By Lisa on Dec 15, 2014 with Comments 1
When you think of Soller in Mallorca, don’t you think of a busy little Mediterranean town with a magnificent square showing off all the most important buildings and a splendid concoction of architectural styles?
Don’t you think of a valley in the Tramuntana Mountains, where the warm sunshine makes oranges glow bright on the trees? Don’t you think of the wooden carriage train that trundles through the valley and through the tunnels down to Palma?
What else do you think of when your mind conjures up images of Soller in Mallorca?
Bet you don’t think much about the production of that fantastic olive oil that comes from Soller do you? Bet you don’t wonder about the people who harvest the olives by hand, about how the olives are pressed and how it ends up as a bottle of cooking oil in your kitchen, do you?
Neither did I until I visited the Cooperativa Agrícola de Soller Sant Bartomeu…
Cooperativa Agrícola de Soller Sant Bartomeu
We were very kindly met by three ladies; representatives of both the Cooperativa Sant Bartomeu and Oli de Mallorca, who dedicated their morning to giving us a tour of the installations, a detailed presentation, and even taking us for a walk in the spectacular terraced hillsides of Soller where they pointed out to us some of the oldest olive trees in the Serra de Tramuntana.
We rolled up bright and early at 9am one very crisp morning last week. We abandoned the cars somewhere in Soller Village and found our way to Capvespre. That’s the name of the centre that the cooperative uses as a headquarters in Soller.
Capvespre makes a great visitors’ centre, the aim of which is to allow visitors to learn about the local products, systems and methods of cultivation and harvesting and to show the environmentally sustainable techniques applied by farmers of the area who are producing quality products with these techniques.
The name given to the centre has an interesting philosophy behind it. Capvespre means afternoon or evening in Mallorquin…
The centre, “Capvespre”, the afternoon, pretends to use the transition from day to night when the light still gives us the chance to perceive the abundance of the perishing day and to document it and to save it at least partially from its disappearance, for the knowledge and profit of future generations.
Okay, so clearly an automated programme like Google Translator has been used to translate the centre’s material into English, but you get the idea.
I liked more the way Irene, one of the ladies who showed us around, put it:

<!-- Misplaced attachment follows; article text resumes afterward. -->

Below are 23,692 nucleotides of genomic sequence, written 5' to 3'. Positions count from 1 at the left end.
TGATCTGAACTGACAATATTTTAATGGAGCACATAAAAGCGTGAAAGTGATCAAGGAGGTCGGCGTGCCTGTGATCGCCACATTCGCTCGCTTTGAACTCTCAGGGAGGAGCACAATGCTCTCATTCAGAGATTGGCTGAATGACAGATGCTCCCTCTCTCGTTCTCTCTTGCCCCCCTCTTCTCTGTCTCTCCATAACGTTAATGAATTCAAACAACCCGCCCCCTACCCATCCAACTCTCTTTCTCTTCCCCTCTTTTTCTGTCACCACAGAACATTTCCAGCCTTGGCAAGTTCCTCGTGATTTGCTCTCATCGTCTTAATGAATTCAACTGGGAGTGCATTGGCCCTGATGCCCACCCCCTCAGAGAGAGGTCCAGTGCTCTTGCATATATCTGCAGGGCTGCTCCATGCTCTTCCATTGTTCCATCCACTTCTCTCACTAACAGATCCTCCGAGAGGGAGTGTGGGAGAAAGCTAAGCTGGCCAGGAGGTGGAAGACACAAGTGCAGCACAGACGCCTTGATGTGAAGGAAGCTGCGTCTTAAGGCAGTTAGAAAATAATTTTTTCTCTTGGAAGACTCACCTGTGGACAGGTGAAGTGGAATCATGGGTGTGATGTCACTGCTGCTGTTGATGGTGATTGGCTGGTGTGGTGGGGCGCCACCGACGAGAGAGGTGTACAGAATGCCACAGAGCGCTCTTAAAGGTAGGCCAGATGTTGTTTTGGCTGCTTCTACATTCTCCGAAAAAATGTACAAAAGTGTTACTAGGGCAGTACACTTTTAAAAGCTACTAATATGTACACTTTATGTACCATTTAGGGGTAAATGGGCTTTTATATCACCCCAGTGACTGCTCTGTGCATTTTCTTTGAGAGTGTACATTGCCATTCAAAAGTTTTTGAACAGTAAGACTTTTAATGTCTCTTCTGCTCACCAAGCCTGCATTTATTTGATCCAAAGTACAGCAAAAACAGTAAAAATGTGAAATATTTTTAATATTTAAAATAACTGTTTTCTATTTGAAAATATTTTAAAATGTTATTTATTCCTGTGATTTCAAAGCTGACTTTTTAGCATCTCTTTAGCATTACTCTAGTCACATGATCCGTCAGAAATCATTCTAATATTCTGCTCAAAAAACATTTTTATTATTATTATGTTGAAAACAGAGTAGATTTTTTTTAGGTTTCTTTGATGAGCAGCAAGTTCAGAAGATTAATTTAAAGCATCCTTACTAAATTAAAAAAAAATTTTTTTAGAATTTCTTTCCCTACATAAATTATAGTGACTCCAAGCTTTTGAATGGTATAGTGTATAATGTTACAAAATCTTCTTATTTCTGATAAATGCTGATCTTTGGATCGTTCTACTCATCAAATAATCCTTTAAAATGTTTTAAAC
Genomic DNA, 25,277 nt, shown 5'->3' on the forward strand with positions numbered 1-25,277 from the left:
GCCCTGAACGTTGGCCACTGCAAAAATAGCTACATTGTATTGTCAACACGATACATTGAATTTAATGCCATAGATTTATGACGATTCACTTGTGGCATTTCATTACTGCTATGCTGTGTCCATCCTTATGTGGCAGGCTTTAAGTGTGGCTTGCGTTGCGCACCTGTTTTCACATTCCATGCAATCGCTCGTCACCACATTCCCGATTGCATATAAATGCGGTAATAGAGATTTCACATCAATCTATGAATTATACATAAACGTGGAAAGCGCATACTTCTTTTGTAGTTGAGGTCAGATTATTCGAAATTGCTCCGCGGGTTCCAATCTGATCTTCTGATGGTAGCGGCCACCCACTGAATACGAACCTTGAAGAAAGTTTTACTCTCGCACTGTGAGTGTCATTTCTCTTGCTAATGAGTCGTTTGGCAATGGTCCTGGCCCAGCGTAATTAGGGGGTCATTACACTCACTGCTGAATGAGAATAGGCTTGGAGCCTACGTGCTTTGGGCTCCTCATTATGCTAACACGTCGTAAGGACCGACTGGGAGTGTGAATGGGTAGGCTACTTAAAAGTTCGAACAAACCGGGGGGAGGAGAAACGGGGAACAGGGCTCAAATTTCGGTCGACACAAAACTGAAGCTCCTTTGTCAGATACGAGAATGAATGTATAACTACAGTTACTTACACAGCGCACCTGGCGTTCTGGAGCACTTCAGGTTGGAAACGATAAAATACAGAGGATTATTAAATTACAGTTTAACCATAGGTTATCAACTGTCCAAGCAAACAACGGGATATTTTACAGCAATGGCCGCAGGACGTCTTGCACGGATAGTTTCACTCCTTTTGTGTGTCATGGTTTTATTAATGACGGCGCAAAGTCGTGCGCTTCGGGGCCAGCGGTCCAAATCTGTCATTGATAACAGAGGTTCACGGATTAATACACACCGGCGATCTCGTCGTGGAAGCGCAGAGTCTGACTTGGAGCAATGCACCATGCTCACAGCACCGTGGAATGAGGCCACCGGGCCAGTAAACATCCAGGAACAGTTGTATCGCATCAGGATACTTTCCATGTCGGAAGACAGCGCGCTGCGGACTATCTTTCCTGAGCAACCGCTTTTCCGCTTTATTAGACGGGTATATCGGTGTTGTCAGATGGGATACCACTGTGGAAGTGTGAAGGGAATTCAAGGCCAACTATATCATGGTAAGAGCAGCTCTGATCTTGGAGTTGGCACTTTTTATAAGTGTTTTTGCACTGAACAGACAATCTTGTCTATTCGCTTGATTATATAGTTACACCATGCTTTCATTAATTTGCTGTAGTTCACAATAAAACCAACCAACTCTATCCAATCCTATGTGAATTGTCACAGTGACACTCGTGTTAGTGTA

Capvespre is a centre and a project to show what we have done in the past, the work we are currently doing in the present, and to leave a space for the future.
At the centre there is a very nice display of the local products, and visitors have the opportunity to purchase olive oil, olives, marmalades and other products.
Upstairs in the Capvespre building there is a beautiful information centre with high tables where they do oil tastings and have tactile screens with information about Soller and the Tramuntana area as well as about the production of olive oil and other typical products. They even have a classroom where they can do show cooking. They have many educational visits and there was actually a school group there at the same time as us.
Outside the centre is where all the work takes place.
There is a loading area with large industrial scales for weighing the produce. There are presses, mills, sorters and plenty of machinery for each stage of the process of making olive oil.
Local people can bring their own crop of olives here to have the cooperative turn it into olive oil just for their own consumption, and certified farmers can bring their olives here to sell to the cooperative to contribute towards the prestigious Oli de Mallorca (olive oil of Mallorca) that carries the Denominación de Origen (Designation of Origen – DO) certificate.
Oli de Mallorca – Designation of Origen
At the Capvespre centre, they produce the DO certified Oli de Mallorca in special installations where only the selected and approved olives can be processed.
Anyone with a press and some olives can make olive oil, but not just anyone can produce olive oil with a DO certificate. Next time you are buying olive oil in Mallorca, look out for DO Oli de Mallorca.